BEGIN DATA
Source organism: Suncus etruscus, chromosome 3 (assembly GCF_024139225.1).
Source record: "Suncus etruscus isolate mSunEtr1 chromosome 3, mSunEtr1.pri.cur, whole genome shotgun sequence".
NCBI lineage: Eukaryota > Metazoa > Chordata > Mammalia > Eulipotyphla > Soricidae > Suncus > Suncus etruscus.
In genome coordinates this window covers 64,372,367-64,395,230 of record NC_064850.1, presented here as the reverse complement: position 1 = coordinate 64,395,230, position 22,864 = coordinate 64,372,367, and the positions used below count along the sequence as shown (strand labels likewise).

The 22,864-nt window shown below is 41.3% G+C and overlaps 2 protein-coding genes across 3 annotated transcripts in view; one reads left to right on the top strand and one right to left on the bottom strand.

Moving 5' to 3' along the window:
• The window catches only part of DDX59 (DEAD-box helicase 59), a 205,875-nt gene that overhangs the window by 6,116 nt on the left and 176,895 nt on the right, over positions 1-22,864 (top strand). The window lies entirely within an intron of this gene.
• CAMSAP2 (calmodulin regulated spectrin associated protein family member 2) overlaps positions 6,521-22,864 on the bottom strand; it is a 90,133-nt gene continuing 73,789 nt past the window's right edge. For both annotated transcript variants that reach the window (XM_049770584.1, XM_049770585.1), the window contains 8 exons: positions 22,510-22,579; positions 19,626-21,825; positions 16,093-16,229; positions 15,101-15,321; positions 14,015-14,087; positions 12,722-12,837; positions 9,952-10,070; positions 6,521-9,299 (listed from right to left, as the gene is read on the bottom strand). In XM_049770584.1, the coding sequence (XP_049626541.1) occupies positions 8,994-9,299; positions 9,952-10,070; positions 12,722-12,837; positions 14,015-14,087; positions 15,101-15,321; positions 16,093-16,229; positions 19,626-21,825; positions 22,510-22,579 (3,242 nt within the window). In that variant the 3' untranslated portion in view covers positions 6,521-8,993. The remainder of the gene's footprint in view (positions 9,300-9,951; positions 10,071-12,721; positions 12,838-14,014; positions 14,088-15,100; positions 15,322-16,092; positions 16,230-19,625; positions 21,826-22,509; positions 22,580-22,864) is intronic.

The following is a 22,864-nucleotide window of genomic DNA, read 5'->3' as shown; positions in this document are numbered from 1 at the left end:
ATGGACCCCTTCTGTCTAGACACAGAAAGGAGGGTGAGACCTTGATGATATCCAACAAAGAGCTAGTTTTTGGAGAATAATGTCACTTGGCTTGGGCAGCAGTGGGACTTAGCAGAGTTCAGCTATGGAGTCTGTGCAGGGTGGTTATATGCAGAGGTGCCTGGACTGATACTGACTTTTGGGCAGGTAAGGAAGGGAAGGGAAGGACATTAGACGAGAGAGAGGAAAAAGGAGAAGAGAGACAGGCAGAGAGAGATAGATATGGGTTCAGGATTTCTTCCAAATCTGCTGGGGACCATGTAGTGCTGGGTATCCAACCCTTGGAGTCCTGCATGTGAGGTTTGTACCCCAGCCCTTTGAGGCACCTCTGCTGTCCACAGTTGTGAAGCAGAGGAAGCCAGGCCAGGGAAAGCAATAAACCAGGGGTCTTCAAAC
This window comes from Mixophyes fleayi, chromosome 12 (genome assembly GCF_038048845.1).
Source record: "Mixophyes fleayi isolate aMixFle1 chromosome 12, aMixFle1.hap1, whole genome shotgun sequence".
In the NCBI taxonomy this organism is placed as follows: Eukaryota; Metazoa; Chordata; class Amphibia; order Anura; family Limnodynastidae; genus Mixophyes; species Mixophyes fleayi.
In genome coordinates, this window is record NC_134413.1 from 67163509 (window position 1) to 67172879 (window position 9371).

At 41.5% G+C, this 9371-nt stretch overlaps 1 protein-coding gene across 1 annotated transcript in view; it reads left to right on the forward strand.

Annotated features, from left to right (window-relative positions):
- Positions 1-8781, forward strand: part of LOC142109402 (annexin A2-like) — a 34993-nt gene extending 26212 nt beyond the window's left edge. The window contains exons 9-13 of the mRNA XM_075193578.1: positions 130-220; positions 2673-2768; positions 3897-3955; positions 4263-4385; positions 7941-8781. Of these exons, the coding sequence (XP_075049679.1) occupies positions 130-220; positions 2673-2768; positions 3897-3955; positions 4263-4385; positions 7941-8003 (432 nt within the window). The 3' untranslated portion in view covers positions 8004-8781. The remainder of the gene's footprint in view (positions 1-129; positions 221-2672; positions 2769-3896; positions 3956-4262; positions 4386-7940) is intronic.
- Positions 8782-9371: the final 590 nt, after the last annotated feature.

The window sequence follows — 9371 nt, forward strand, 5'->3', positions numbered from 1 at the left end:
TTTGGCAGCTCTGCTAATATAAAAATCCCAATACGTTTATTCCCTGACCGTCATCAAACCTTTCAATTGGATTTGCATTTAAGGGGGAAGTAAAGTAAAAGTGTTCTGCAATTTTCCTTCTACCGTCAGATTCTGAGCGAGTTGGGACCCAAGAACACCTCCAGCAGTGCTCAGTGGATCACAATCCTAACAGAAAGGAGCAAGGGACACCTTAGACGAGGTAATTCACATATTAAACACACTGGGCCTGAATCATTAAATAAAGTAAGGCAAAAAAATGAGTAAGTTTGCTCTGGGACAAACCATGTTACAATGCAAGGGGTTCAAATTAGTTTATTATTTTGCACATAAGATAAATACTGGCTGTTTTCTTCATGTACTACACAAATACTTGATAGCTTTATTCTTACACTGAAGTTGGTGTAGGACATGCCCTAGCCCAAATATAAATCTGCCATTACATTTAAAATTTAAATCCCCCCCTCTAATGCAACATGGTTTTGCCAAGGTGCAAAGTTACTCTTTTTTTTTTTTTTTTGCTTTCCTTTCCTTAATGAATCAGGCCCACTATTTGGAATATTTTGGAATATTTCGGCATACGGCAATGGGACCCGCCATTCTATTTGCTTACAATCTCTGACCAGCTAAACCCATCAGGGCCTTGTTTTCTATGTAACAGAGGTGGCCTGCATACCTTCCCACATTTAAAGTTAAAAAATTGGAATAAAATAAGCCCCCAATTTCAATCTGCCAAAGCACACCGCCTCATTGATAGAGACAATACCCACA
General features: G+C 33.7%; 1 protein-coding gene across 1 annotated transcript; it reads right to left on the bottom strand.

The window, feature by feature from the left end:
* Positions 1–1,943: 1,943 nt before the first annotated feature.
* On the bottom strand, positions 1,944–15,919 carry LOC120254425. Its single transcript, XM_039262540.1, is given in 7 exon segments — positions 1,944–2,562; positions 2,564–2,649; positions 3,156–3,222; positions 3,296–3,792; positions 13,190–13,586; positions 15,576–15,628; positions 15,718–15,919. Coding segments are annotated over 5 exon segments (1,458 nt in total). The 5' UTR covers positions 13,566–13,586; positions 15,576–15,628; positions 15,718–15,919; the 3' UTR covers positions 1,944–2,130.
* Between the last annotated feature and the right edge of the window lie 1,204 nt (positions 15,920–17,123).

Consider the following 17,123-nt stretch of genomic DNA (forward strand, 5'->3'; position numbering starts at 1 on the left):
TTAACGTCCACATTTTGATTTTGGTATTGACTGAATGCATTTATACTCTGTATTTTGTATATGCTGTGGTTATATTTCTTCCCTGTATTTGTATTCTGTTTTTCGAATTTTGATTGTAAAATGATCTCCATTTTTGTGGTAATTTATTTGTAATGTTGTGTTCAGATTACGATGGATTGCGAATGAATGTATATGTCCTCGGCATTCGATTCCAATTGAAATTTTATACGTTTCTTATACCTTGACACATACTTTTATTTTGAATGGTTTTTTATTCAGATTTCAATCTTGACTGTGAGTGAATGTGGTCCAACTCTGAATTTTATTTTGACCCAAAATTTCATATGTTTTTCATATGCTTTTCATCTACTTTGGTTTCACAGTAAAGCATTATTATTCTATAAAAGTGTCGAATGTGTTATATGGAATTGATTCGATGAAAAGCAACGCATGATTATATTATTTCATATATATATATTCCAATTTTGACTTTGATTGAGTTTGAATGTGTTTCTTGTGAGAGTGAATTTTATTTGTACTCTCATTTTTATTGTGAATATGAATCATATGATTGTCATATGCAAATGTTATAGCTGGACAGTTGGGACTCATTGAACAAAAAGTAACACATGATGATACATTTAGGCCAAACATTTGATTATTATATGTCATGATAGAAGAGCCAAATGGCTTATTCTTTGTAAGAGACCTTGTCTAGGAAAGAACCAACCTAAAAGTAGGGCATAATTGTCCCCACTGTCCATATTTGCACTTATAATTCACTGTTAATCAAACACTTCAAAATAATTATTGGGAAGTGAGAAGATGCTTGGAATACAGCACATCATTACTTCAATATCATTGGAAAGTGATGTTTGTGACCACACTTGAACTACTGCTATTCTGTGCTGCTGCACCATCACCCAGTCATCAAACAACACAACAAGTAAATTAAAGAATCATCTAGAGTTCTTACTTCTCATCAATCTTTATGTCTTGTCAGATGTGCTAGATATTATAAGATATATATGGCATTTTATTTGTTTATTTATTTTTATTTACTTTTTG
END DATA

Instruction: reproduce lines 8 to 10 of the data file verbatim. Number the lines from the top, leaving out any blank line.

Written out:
• CAMSAP2 (calmodulin regulated spectrin associated protein family member 2) overlaps positions 6,521-22,864 on the bottom strand; it is a 90,133-nt gene continuing 73,789 nt past the window's right edge. For both annotated transcript variants that reach the window (XM_049770584.1, XM_049770585.1), the window contains 8 exons: positions 22,510-22,579; positions 19,626-21,825; positions 16,093-16,229; positions 15,101-15,321; positions 14,015-14,087; positions 12,722-12,837; positions 9,952-10,070; positions 6,521-9,299 (listed from right to left, as the gene is read on the bottom strand). In XM_049770584.1, the coding sequence (XP_049626541.1) occupies positions 8,994-9,299; positions 9,952-10,070; positions 12,722-12,837; positions 14,015-14,087; positions 15,101-15,321; positions 16,093-16,229; positions 19,626-21,825; positions 22,510-22,579 (3,242 nt within the window). In that variant the 3' untranslated portion in view covers positions 6,521-8,993. The remainder of the gene's footprint in view (positions 9,300-9,951; positions 10,071-12,721; positions 12,838-14,014; positions 14,088-15,100; positions 15,322-16,092; positions 16,230-19,625; positions 21,826-22,509; positions 22,580-22,864) is intronic.

The following is a 22,864-nucleotide window of genomic DNA, read 5'->3' as shown; positions in this document are numbered from 1 at the left end:
ATGGACCCCTTCTGTCTAGACACAGAAAGGAGGGTGAGACCTTGATGATATCCAACAAAGAGCTAGTTTTTGGAGAATAATGTCACTTGGCTTGGGCAGCAGTGGGACTTAGCAGAGTTCAGCTATGGAGTCTGTGCAGGGTGGTTATATGCAGAGGTGCCTGGACTGATACTGACTTTTGGGCAGGTAAGGAAGGGAAGGGAAGGACATTAGACGAGAGAGAGGAAAAAGGAGAAGAGAGACAGGCAGAGAGAGATAGATATGGGTTCAGGATTTCTTCCAAATCTGCTGGGGACCATGTAGTGCTGGGTATCCAACCCTTGGAGTCCTGCATGTGAGGTTTGTACCCCAGCCCTTTGAGGCACCTCTGCTGTCCACAGTTGTGAAGCAGAGGAAGCCAGGCCAGGGAAAGCAATAAACCAGGGGTCTTCAAAC